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Weekly Thought - Re'eh

Friday, 6 August, 2010 - 1:04 am

Parshas Re'eh (15:7-10) speaks about the mitzva of tzedakah: You must give another Jew tzedakah and loans to the poor, as it says,  “...you shall not harden your heart, and you shall not close your hand from your needy brother”  we have to give “ you should give him rapidly and your heart should not feel bad....”
The Torah is telling us both how much we give but also the way we give, as the possuk says, you shouldn't feel bad when you give to him. With this a person can make an account, if Hashem loves the poor why doesn't he support them himself? If Hashem wants them to be poor how can I go against Hashem's will? The answer is the rich man is the banker of Hashem. The one who gives tzedakah must realize that he is the shaliach to help the poor man. He must realize the money is not his, but Hashem entrusts him with it to give tzedakah and help others. That is why we find that Rebbe Hakodesh, codifier of the Mishna, honored the rich. For if Hashem entrusted His wealth to the rich and made them his bankers, surely the rich have the power to utilize their wealth in the right way. So Rebbe did not honor the rich because of their wealth, but because of what Hashem has entrusted them with. This is connected with the coming month of Elul, when we ask Hashem to be kind and merciful to us; so to, when we are kind to others it arouses the kindness of Hashem toward us.
In Pirkei Avos chapter 5 we find to astonishing Mishnas:
(13) There are four types of contributors to charity. One who wants to give but does not want others to give--is begrudging of others. One who wants that others should give but does not want to give--begrudges himself. One who wants that he as well as others should give, is a chassid. One who want neither himself nor others to give, is wicked.
(14) There are four types among those who attend the study hall. One who goes but does nothing--has gained the rewards of going. One who does [study] but does not go to the study hall--has gained the rewards of doing. One who goes and does, is a chassid. One who neither goes nor does, is wicked.
In 5:13 it describes four types who  give charity. The fourth one is the one who doesn't give himself and does not want others to give. In 5:14, four types of people who go to shul are described; the forth is the one who does not go, he does not engage in study or davening in the Beis Medrash. The Rebbe asks why are four types described in these two mishnas? Obviously only three types meet the criteria of one who give charity or one who goes to shul! When you need to make a minyan, you cannot rely on someone who doesn't come to shul. When an appeal for tzedakah is made, you cannot rely on someone who doesn't give. The Rebbe explains that the Mishna is talking about Klal Yisroel. Internally every Jew really wants to give tzedakah and attend minyan. However, there are some who struggle with their yetzer hara and it  doesn’t let them participate in these mitzvos. As the Rambam says, that even when force is used to make a Jew to do a mitzvah, the Jew is doing it willingly, only his yetzer harah is trapping him and making him not want to do it. When we use force we help the yetzer tov overcome the yetzer harah. Therefore, there are four types of people who give tzedakah and four types of people who go to the beis medrash. Just because someone doesn't obviously participate don't discount his lack of involvement, he IS part of Klal Yisroel and is connected to us and our job is to reveal within him that he is someone who gives tzedakah, and goes to the beis medrash. We cannot count him out and he shouldn't fall into despair and say I'll never change. This is the way of Ahavas Yisroel and what the Rebbe demands from each of us, to work with every Jew.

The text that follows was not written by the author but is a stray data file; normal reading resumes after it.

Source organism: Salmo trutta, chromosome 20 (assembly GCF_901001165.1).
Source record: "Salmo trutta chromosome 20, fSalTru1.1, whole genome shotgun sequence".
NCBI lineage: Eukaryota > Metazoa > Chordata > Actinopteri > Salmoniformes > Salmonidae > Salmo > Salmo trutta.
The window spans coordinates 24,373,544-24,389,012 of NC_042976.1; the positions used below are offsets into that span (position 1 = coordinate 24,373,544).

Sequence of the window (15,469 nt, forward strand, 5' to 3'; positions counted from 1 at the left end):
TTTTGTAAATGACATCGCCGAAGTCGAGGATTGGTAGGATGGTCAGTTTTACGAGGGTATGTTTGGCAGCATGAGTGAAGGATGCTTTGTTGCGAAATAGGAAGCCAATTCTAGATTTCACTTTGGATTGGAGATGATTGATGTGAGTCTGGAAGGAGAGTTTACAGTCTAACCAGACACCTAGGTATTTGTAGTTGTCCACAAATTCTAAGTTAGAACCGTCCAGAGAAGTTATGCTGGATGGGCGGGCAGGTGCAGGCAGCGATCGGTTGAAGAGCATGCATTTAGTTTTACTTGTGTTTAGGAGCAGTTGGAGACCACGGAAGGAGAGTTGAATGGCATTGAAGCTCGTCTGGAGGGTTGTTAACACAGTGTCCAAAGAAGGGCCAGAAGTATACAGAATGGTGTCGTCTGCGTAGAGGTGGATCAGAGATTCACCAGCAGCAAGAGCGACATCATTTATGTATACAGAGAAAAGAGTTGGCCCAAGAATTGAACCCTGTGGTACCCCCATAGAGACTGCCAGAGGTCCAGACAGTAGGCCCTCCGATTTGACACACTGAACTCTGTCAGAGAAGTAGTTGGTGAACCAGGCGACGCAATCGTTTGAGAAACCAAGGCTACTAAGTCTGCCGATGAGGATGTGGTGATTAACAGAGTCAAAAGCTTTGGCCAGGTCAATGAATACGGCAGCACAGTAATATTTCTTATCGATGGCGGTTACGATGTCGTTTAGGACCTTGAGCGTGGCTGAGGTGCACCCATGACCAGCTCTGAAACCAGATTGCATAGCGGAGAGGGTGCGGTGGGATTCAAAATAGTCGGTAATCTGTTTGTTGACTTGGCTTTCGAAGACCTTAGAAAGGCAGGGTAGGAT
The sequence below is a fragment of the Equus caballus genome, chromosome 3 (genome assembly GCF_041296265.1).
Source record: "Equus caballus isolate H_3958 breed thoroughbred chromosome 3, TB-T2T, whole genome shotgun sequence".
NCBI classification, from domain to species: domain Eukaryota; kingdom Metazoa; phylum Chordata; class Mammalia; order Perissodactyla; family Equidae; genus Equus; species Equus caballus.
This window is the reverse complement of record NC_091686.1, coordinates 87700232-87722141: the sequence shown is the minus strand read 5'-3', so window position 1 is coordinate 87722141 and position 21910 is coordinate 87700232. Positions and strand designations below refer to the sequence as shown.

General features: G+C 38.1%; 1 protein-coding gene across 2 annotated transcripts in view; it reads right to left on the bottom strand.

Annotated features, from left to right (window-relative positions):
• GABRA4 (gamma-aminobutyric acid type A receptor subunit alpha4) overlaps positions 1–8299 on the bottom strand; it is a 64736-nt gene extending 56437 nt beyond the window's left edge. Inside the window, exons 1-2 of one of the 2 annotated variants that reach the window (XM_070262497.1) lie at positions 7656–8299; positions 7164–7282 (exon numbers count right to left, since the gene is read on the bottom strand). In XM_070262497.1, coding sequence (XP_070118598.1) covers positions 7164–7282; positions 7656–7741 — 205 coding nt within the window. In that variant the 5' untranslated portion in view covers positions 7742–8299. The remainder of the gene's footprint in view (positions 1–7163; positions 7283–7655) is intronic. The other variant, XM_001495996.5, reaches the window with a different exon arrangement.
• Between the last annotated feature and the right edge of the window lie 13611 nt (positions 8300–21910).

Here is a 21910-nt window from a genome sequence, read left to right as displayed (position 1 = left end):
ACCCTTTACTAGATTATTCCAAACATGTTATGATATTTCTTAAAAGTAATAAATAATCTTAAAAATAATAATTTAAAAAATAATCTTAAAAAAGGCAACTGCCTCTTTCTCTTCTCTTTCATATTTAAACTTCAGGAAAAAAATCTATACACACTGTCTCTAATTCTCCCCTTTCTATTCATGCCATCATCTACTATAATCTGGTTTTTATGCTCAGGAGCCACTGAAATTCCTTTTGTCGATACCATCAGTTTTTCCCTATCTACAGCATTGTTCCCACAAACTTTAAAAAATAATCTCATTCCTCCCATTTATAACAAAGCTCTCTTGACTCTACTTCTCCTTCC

In Re'eh 14:22 we are commanded “aseir t'aseir” “you must take maaser sheini” (a second tenth of all your produce which is taken to Yerushalyim and eaten). In the Gemorah Taanis, Rebbe Yochonon learns from this possuk that by giving maaser that you will become rich. We are not allowed to test Hashem in anything, but concerning maaser Hashem says, Yes, test Me, give maaser and see what will happen. The Rebbe explains further, that riches come not only from the mitzvah of giving maaser, but also from the mitzvah of giving tzedakah.
As an illustration of the power of tzedakah here is a story my father told:
Before starting a new business in the late 1950s, Rabbi S. Z. had yechidus with the Rebbe during which the Rebbe instructed him to give $5,000 to tzedakah. In those days $5,000 was an enormous sum: to illustrate it's value if someone made $100 a week it was a very good income and schar limud in those days was $3-$5 a week.
Rabbi S. Z. had a partner who dismissed the idea of giving so much to tzedakah at the outset of their venture, saying, we'll give some...sometime.... So Rabbi S. Z. didn't give the money, eventually he went bankrupt and left for Eretz Yisroel to escape his creditors. Before his departure he went into yechidus again where the Rebbe said, “if you had given me the $5,000 as I asked you to when you started your business, I would have gone to R. Yochonon (the sage from the Gemorah quoted above) and demanded from him that he must keep his word....that when one gives maaser he will become rich.”

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